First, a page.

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Riding the Grooves of Time: An Exclusive Interview with Veteran DJ Pete Bones.

Kono Vidovic June 8, 2023 395 4 5

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Step into the musical journey of a lifetime as we dive into a candid conversation with legendary DJ Pete Bones. With an expansive career that has seen the ebbs and flows of the music industry, Bones shares his intriguing origins, his experiences with Ugly Bug Records, Red Ant Records, and the transformative world of electronic music. From the Surrey barns in 1989 to the enchanted woods of Wild Wood Disco Festival, his stories resonate with the raw authenticity of a life well-lived in the harmony of beats.

Pete Bones - Wild Wood Disco Festival

Thanks for taking the time to talk, where are you today and what are you up to?

I’m at home in Brighton. It’s Sunday and I’m listening to Cerys on the radio and contemplating the day ahead. There’s going to be a roast involved at some point.

Where are you from originally and where are you based these days? 

I was born in East London but grew up in Feltham, West London. After being very transient over the past 25 years or so, I have now settled in Brighton. Home of the art-loving 50 somethings who refuse to grow up or grow old. One of those two.

You have had a long and eventful career in music. What was your first taste of the music industry?

I’m not really sure how to answer this, as for me the ‘music industry’ is the irritating distraction that gets in the way of a good time. That term conjures up images of PRS registrations, wanky A&R men in oversized offices and lame roof top parties with free booze and no atmosphere. Needless to say, I’ve always had a rather strained relationship with the non-creative side of the music biz. Maybe I should pass on that one…

When did you first start to DJ? 

1989. I’d played on turntables a couple times at mate’s houses, but my first proper gig was in a Surrey barn around April ’89 and I figured out how to ‘mix’ in the middle of my set. A kind of Eureka moment I suppose. 

What kind of music were you playing in the early days?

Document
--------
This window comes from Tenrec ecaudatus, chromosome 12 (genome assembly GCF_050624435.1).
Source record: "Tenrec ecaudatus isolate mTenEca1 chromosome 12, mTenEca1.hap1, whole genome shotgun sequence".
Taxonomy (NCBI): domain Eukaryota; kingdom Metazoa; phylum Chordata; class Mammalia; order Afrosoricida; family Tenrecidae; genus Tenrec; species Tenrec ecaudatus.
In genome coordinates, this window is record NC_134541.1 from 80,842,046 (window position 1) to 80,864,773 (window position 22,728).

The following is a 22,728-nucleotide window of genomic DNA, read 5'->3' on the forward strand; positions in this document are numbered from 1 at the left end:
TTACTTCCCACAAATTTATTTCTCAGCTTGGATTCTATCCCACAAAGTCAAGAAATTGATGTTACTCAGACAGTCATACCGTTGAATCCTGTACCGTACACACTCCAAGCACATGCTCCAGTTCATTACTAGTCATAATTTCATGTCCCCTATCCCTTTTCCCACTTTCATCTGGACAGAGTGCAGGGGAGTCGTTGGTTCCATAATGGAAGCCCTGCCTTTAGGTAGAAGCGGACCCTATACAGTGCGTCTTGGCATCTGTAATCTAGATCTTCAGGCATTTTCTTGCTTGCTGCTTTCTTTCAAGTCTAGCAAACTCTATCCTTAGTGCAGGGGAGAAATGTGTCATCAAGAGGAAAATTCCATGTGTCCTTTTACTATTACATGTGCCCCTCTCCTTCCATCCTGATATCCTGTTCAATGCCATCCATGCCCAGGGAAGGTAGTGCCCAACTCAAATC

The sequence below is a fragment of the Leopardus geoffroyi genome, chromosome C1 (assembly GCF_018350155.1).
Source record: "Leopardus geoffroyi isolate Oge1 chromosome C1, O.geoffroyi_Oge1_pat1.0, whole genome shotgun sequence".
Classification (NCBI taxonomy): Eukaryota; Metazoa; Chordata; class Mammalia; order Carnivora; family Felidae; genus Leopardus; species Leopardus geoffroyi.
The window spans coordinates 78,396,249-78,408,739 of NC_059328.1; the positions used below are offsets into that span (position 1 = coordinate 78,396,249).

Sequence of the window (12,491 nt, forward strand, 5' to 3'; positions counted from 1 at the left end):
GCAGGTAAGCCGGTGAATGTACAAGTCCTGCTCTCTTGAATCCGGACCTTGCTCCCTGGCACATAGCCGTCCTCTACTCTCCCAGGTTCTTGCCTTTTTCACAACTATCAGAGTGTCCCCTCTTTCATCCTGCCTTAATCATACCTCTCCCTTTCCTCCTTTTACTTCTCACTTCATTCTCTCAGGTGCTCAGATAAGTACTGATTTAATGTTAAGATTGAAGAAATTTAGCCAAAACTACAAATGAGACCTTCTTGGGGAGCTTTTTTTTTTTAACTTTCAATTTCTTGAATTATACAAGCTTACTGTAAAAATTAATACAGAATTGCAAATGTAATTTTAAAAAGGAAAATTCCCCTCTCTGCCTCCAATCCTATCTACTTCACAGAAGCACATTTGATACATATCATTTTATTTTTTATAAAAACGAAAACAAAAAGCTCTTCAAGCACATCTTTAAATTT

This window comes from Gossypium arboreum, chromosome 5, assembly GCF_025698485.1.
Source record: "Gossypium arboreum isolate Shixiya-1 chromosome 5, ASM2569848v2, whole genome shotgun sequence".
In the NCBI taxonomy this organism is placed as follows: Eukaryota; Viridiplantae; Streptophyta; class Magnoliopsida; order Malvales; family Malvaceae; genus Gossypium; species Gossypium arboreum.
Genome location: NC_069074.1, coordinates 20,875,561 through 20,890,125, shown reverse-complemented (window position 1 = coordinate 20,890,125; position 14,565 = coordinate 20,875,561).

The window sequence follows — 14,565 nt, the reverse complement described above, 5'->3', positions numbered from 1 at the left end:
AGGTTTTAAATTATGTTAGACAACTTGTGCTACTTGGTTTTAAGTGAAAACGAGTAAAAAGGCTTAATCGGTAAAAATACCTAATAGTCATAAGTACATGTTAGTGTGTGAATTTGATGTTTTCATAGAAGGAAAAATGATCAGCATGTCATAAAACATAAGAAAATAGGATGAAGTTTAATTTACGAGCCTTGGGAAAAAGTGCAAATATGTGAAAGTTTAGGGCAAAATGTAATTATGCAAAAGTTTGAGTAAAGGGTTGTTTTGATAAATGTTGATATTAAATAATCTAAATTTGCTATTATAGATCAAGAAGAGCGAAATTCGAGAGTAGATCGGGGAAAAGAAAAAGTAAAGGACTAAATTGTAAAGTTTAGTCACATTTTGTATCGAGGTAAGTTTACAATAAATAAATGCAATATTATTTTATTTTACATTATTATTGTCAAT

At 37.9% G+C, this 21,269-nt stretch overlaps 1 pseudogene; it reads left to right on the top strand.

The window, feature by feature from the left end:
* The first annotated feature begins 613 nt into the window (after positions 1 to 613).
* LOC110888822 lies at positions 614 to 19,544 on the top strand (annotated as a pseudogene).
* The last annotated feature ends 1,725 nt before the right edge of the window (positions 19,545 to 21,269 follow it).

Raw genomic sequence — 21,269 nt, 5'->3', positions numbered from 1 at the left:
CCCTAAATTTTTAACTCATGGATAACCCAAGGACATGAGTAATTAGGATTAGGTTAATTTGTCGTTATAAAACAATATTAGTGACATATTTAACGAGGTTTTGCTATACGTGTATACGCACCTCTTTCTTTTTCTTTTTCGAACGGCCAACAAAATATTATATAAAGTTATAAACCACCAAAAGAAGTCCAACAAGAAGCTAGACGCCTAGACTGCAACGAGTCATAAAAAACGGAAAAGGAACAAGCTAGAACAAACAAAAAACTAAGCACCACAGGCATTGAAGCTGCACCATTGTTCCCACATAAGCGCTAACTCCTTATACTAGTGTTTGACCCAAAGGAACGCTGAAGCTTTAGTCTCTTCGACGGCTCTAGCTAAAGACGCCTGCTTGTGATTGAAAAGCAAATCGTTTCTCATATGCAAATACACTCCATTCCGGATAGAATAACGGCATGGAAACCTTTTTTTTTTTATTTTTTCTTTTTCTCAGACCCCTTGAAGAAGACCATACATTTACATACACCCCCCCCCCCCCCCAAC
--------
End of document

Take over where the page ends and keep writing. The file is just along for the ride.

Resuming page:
Well, we were all playing the same kind of music back then, whatever you could get your hands on. There were only 3 or 4 record shops in west London that I can remember shopping at, and you just had to make sure you were there when the shipment came in. There were only two types of house music then, good, and bad.

DJ Pete Bones

Who were the DJs and artists you were into in those early years?

DJs were Weatherall, Robertson, Eddie Richards and Alfredo and artists would be harder to pin down, but the likes of Derrick May, Seduction, The Minutemen, Westbam and 808 State kinda spring to mind. 

I’d love to know about your time with Ugly Bug Records.

That’s probably the craziest 5 years of my life. Going from nothing to being in a 3-way bidding war between XL, A&M and Manifesto to sign me about 2 years into launching my label. 

Ultimately it became a bit of an albatross around my neck as the sound had been placed into a box by those ‘record industry’ people and I had to change lanes again. From the embers of Ugly Bug came a Red Ant.

When did you first step into the studio?

In 1991. My mate Justin Drake was interested in learning to engineer dance music and suggested we make a track, with me producing. I was a musician but had zero knowledge or experience of production, so it was a learning curve for both of us.

What was the first record you put out? 

It was called ‘Fixation’ and was a white label. I think I pressed 1000 and sold them all myself, driving from record shop to record shop in my car, loaded with boxes of vinyl. Nuts to think of it now when you consider how much things have changed.

What do you think has been your most notable release in your career? 

The next one hopefully. Seriously though I suppose the last full album, Hyena Hopscotch, with my band, the Stones of Convention. As a body of work, it’s what I’m most proud of.

Which one of your releases do you think was great and that slipped under the radar? 

Good question. I guess we’re about to find out. Hopefully one of the early Shaker releases.

Tell us a little about your time on Kiss FM. 

I was a fairly regular guest on Jules’s show ‘The Judge and the Jury’. It was a weekly reviews show on Fri night from 7-9pm I think. I was a bit of a mouthy yob back then and I think they loved having me on as they knew I would never toe the line or care who I upset. Bit cringe really.